The State of ITOps and SecOps: An Inside Look

Communications between IT teams and cybersecurity teams leave room for improvement at some enterprises, according to a new survey report. Here are some of the other findings of a new survey of ITOps and Cybersecurity pros.

Jessica Davis

July 22, 2022

2 Min Read
The State of ITOps and SecOps: An Inside Look
(Source: Pixabay)

Communications between cybersecurity teams and general IT teams leaves some room for improvement at some organizations. More than a third of those surveyed in a recent poll indicated there was a communication problem.

That’s among the findings of the 2022 State of ITOps and SecOps report, based on a survey of 149 IT pros and conducted by InformationWeek. [Download the free and full report here. Requires site registration.]

But to be fair, nearly half of the respondents said “The two staffs communicate well and are well aware of what each other are doing.”

How ITOps and SecOps Have Evolved

That seems more important than ever in this post-crisis pandemic environment. It’s been more than 2 years since COVID first appeared and caused lockdowns and work-from-home for much of the workforce. Today many are headed back to the office, but the changes over the past few years are enduring.

How did the pandemic and pivot to work-from-home impact the operations of cyber security and IT teams?

On the positive side, 77% of IT and cybersecurity pros rated their security operations in response to the work-from-home movement as either effective or highly effective, according to the survey. Many organizations said they didn’t experience any changes at all because of the massive upheaval in how many organizations operated. For instance, 19% said that they experienced fewer intrusions than expected. The only significant issue was that 27% found it more difficult to enforce their compliance polices, according to the survey and report.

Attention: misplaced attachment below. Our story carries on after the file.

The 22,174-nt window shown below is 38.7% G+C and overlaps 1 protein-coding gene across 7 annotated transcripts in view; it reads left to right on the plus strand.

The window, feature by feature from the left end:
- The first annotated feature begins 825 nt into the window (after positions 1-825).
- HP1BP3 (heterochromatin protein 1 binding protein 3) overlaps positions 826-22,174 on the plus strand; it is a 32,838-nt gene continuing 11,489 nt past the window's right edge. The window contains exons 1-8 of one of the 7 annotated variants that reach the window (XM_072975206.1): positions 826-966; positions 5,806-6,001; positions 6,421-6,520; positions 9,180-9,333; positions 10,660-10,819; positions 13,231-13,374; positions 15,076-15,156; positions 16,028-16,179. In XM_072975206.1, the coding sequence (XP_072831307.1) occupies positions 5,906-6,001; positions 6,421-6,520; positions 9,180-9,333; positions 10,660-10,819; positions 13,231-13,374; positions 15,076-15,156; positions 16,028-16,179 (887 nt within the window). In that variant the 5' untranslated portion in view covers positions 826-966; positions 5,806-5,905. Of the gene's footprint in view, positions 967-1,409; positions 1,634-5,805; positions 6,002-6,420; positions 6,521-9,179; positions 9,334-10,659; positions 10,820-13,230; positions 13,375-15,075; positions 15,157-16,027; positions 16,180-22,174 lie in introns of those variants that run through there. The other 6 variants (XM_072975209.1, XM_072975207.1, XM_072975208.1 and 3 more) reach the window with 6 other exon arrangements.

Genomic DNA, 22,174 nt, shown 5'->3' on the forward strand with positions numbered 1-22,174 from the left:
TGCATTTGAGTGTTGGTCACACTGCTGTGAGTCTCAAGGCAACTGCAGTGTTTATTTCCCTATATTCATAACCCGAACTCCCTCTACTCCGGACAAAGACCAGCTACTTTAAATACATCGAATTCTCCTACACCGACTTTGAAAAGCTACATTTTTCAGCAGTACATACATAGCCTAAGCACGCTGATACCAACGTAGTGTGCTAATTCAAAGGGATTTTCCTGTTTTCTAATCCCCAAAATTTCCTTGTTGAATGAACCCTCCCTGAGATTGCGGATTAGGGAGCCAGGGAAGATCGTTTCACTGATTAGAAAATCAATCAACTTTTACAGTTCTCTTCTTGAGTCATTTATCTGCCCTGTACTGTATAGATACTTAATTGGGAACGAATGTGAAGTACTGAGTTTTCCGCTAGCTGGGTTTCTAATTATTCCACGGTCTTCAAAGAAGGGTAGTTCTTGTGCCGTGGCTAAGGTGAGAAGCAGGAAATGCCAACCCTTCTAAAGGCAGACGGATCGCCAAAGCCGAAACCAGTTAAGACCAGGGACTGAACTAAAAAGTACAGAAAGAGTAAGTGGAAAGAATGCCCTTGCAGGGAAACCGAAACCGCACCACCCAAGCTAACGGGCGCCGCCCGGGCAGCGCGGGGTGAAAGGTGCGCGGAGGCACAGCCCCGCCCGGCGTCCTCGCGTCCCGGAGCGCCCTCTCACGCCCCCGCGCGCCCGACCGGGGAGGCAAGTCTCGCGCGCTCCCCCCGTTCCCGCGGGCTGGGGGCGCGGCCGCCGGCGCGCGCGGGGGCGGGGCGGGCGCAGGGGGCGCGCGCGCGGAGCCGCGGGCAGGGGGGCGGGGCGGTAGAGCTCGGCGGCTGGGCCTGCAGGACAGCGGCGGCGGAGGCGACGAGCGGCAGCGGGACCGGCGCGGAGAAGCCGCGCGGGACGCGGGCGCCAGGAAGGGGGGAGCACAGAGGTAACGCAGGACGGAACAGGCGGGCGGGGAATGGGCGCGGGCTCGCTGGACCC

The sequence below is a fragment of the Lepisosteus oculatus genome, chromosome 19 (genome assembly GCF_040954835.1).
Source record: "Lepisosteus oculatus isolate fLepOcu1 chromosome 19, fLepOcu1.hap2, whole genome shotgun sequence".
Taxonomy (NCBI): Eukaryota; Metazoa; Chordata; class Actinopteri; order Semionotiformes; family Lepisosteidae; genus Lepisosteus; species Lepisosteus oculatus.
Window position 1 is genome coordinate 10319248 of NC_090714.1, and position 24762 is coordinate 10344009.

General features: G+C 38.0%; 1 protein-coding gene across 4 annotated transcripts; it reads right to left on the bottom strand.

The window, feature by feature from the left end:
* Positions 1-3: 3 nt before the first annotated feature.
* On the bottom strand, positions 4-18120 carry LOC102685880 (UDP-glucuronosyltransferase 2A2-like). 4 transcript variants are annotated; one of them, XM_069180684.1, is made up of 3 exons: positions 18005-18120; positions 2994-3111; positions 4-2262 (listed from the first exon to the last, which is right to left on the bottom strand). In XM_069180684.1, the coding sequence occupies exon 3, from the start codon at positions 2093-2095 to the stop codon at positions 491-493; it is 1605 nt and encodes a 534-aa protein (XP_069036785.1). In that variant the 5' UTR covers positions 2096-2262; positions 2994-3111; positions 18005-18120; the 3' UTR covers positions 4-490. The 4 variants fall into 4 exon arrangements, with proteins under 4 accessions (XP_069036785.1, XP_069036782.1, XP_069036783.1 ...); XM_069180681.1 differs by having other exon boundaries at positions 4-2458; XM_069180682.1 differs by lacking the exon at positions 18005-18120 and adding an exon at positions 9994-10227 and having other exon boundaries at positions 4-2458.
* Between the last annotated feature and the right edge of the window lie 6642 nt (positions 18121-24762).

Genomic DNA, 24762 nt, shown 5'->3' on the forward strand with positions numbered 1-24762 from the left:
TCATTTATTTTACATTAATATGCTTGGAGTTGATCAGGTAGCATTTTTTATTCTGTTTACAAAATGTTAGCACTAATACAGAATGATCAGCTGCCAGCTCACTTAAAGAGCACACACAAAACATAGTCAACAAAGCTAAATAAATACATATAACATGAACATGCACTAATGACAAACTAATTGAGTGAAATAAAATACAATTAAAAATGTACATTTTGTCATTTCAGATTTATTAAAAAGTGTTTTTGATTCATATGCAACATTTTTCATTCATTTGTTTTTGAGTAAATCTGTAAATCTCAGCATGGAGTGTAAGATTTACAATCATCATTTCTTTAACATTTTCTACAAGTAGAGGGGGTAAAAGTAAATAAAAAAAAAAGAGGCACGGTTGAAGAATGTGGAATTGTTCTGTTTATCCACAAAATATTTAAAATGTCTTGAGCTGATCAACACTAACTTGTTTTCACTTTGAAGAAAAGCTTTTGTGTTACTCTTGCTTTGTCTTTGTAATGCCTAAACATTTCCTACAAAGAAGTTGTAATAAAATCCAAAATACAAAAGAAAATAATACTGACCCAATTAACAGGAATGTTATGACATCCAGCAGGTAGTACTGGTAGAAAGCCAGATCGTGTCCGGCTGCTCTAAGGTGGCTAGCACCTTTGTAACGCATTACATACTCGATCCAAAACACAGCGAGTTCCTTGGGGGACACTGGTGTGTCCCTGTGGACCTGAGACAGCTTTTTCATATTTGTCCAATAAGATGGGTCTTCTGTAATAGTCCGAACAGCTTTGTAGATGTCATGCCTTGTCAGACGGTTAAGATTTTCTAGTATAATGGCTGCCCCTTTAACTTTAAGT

Most importantly, teams seemed to be doing a better job of detecting potential security breaches. For instance, 44% of the respondents said that the security team is most likely to spot problems first -- an increase from 39% in 2021 and 36% in 2020.

Read the rest of this article on InformationWeek.

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About the Author(s)

Jessica Davis

Senior Editor, InformationWeekJessica Davis has spent a career covering the intersection of business and technology at titles including IDG's Infoworld, Ziff Davis Enterprise's eWeek and Channel Insider, and Penton Technology's MSPmentor. She's passionate about the practical use of business intelligence, predictive analytics, and big data for smarter business and a better world. In her spare time she enjoys playing Minecraft and other video games with her sons. She's also a student and performer of improvisational comedy. Follow her on Twitter: @jessicadavis.

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